Thermochemistry is the study of the energy and heat associated with chemical reactions and/or physical transformations. A reaction may release or absorb energy, and a phase change may do the same, such as in melting and boiling. Thermochemistry focuses on these energy changes, particularly on the...

. The Bunsen–Kirchhoff Award for spectroscopy is named after him and his colleague, Robert Bunsen
Robert Bunsen
Robert Wilhelm Eberhard Bunsen was a German chemist. He investigated emission spectra of heated elements, and discovered caesium and rubidium with Gustav Kirchhoff. Bunsen developed several gas-analytical methods, was a pioneer in photochemistry, and did early work in the field of organoarsenic...

.

Life and work


Gustav Kirchhoff was born in Königsberg
Königsberg
Königsberg was the capital of East Prussia from the Late Middle Ages until 1945 as well as the northernmost and easternmost German city with 286,666 inhabitants . Due to the multicultural society in and around the city, there are several local names for it...

, East Prussia
East Prussia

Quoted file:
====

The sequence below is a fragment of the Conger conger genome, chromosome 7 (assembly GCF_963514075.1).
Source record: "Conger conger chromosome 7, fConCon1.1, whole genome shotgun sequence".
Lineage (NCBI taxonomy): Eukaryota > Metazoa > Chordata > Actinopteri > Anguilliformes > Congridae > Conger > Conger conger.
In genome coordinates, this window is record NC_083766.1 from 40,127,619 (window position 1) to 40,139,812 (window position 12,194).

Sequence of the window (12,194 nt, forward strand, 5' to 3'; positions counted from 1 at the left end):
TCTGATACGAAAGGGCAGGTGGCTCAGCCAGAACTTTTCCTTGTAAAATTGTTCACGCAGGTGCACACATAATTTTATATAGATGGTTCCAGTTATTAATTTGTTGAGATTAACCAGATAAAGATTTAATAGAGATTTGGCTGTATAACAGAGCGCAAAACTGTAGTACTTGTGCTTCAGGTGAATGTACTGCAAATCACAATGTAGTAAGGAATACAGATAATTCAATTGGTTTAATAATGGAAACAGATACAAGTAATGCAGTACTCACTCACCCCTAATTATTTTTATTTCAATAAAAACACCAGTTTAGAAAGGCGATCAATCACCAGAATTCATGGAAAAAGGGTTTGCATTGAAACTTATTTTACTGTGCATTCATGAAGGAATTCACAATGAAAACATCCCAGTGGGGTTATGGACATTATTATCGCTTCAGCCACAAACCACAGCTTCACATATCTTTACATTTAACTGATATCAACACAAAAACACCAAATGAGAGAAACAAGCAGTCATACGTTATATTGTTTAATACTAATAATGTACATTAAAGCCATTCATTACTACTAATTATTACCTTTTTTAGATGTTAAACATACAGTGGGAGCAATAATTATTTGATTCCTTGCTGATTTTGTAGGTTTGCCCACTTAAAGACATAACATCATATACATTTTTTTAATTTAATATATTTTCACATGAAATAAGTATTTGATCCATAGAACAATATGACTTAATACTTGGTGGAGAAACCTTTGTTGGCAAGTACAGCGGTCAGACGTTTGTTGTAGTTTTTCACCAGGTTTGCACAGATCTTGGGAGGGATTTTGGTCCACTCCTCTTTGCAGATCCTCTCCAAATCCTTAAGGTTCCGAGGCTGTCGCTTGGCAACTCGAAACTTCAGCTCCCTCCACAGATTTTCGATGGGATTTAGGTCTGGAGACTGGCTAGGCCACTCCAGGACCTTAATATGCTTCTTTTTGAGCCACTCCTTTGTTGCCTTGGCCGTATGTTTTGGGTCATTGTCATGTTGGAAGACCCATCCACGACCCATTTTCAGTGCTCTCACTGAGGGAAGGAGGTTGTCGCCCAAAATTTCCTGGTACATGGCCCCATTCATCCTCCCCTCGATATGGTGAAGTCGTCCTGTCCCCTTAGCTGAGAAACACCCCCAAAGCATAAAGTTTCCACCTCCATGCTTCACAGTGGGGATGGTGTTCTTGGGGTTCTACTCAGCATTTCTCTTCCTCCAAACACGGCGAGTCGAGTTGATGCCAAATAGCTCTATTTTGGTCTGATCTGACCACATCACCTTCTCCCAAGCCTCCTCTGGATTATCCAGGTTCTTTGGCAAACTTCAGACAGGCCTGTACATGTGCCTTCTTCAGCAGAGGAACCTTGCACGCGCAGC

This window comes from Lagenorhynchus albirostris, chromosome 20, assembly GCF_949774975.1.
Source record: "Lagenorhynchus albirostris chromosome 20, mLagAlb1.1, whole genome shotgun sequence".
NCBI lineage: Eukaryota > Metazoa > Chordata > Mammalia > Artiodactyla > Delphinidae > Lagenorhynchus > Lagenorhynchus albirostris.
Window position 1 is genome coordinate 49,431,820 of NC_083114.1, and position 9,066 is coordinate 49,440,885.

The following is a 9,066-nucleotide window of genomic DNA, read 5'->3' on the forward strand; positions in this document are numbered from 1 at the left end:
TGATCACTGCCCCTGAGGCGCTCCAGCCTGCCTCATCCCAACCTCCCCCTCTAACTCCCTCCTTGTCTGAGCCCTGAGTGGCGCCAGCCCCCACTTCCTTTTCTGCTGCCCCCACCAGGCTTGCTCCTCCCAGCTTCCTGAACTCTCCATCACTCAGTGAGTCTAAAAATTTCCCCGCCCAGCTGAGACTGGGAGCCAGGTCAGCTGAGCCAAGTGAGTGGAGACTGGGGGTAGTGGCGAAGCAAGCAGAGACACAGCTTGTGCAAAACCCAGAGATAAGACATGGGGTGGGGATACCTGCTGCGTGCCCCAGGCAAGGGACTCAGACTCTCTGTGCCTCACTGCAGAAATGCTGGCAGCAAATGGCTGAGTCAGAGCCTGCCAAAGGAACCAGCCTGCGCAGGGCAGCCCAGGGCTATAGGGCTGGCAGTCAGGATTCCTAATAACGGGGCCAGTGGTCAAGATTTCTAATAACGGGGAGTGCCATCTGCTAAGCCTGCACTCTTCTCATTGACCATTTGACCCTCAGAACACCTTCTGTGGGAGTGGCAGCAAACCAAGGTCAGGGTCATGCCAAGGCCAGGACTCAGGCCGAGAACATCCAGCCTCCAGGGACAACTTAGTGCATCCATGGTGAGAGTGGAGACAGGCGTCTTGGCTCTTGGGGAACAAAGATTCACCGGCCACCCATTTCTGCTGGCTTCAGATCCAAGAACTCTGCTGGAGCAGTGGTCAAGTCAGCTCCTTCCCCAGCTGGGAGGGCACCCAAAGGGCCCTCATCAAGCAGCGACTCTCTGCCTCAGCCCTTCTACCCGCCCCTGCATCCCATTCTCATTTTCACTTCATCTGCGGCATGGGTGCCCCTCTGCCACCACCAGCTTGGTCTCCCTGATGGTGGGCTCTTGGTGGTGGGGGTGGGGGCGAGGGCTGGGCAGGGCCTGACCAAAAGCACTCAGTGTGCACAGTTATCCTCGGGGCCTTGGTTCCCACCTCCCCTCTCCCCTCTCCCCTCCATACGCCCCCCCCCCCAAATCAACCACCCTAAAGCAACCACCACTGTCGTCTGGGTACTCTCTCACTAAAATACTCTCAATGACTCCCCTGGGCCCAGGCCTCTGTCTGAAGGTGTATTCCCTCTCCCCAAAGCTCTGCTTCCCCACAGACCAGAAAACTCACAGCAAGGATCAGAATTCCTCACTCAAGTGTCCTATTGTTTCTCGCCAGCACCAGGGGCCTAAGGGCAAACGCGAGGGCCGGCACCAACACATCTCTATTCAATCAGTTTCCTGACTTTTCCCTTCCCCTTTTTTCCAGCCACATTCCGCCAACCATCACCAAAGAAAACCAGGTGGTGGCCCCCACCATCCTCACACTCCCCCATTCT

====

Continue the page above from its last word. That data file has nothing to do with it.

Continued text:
East Prussia is the main part of the region of Prussia along the southeastern Baltic Coast from the 13th century to the end of World War II in May 1945. From 1772–1829 and 1878–1945, the Province of East Prussia was part of the German state of Prussia. The capital city was Königsberg.East Prussia...

, the son of Friedrich Kirchhoff, a lawyer, and Johanna Henriette Wittke. He graduated from the Albertus University of Königsberg
University of Königsberg
The University of Königsberg was the university of Königsberg in East Prussia. It was founded in 1544 as second Protestant academy by Duke Albert of Prussia, and was commonly known as the Albertina....

 in 1847 where he attended the mathematico-physical seminar directed by Franz Ernst Neumann
Franz Ernst Neumann
Franz Ernst Neumann was a German mineralogist, physicist and mathematician.-Biography:Neumann was born in Joachimsthal, Margraviate of Brandenburg, located not far from Berlin. In 1815 he interrupted his studies at Berlin to serve as a volunteer in the Hundred Days against Napoleon, and was...

 and Friedrich Julius Richelot
Friedrich Julius Richelot
Friedrich Julius Richelot was a German mathematician, born in Königsberg. He was a student of Carl Gustav Jacob Jacobi....

. He married Clara Richelot, the daughter of his mathematics professor Richelot. In the same year, they moved to Berlin
Berlin